• Violates State Policy: If approved it would be the first Oregon Tribal casino put on land that a Tribe lacks any ancestral connection to. The site the Coquille Tribe is seeking to put into trust has no ancestral ties to the tribe. It is commercial property that has never been in trust, to which the tribe has zero historical connection. Coquille concedes as much by not seeking to game in Medford under either IGRA’s two-part determination exception, which current federal policy requires there to be a significant historic connection to the land, or another “restored lands” exception, which imposes the same requirement.
  • Misinterpretation of Restored Land Exception: When it comes to Indian gaming, the tribes must follow IGRA, which dictates that casinos can only be built on lands in trust as of 1988, unless they are part of the initial reservation of the tribe or restored land through federal recognition as determined by Congress through each individual restoration act. Neither of these exceptions apply to Coquille.
  • Service Areas are for Services: Coquille already operates a Class III casino on their initial reservation pursuant to the Coquille Restoration Act (CRA), as adopted in 1984. The CRA lists Jackson County and four other Counties as Coquille’s “service area,” but that was for the purposes of providing social services in that region for Coquille members—not for gaming. The Coquille has no ties to the land it wants to build a casino on.

Q:  Where would their casino be located?

A:  The land is 2.4 acres of commercial property – a bowling alley and old restaurant in Medford. The Coquille Tribe has no ancestral or historic ties to this property.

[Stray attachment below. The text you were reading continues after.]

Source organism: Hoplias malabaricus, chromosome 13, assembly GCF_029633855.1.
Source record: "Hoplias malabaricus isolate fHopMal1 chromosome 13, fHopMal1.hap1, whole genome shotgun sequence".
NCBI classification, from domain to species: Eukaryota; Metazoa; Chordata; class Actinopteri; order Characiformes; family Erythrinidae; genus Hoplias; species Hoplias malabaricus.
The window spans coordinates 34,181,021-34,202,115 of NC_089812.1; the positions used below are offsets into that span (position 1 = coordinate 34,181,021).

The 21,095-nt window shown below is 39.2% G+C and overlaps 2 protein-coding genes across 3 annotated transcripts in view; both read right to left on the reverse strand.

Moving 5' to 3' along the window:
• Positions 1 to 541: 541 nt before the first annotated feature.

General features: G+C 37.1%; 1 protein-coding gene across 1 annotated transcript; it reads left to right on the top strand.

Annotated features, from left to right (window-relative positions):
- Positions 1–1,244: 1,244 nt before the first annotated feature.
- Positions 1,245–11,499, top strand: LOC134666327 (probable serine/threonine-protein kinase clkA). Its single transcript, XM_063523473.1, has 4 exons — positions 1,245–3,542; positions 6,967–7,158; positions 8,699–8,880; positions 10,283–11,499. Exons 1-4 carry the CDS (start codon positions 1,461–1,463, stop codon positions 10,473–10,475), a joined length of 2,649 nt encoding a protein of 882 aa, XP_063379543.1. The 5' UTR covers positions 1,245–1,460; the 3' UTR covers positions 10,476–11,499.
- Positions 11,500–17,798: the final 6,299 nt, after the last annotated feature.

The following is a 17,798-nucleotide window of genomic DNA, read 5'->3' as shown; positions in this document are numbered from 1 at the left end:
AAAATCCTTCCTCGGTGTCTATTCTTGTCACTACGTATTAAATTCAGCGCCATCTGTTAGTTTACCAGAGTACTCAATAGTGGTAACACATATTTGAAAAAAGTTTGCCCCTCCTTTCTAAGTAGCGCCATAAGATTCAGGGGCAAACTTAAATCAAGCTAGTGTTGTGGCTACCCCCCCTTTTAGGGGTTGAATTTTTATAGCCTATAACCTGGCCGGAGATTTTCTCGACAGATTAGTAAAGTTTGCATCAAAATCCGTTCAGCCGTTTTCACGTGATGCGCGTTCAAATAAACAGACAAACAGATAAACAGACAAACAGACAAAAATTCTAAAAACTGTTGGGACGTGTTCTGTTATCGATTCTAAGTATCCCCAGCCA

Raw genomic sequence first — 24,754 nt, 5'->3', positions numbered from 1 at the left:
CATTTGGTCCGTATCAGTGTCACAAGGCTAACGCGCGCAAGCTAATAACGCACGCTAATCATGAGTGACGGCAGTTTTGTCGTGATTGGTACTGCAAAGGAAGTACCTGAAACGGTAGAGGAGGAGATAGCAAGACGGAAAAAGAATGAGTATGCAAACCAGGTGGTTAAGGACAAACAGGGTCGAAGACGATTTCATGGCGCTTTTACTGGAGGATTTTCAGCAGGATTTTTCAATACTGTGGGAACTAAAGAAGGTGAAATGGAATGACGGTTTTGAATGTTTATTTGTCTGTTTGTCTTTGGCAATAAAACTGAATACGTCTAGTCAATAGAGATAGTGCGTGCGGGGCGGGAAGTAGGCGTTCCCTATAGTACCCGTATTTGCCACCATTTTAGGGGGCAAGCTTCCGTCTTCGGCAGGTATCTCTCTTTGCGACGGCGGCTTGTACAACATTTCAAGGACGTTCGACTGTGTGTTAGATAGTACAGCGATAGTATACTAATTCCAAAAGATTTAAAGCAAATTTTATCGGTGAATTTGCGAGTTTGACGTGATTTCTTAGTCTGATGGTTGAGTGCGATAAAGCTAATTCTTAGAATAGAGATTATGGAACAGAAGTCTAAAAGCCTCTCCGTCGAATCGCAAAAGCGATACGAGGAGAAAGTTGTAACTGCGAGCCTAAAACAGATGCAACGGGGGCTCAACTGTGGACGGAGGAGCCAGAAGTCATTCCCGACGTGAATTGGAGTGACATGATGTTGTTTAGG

Q:  Three of Oregon’s governors oppose this project. Why isn’t this a closed issue?

A:  No. Coquille should not be seeking a second casino because they have absolutely no ancestral ties to the land upon which they want to site a casino. The Coquille Tribe is attempting to circumvent the rules that govern Indian gaming under IGRA, which typically require robust local input and Gubernatorial approval. Instead, Coquille is asking the Department of the Interior to misinterpret a “restored lands” exception to allow them to put a casino on land that they never historically owned or occupied. Simply, you cannot “restore” what never existed before.

If the Coquille wish to proceed under IGRA, it should be through the two-part determination process that protects the rights of across Jackson County and Oregon to weigh in.

Q:  What’s the difference between the Coos Bay Tribe having a Class II casino and the Coquille wanting one?

A:  The Confederated Tribes of Coos, Lower Umpqua and Siuslaw Indians were able to open a second, Class II facility because it is on their ancestral land on their original reservation. Their new casino is on part of their original reservation as determined by Congress in 1984. Further, Class II gaming isn’t regulated under Tribal-State compacts. The Coquille are trying to site a casino on land that has never been part of their reservation and that they have no historical ties to – it has been a bowling ally and Chinese restaurant.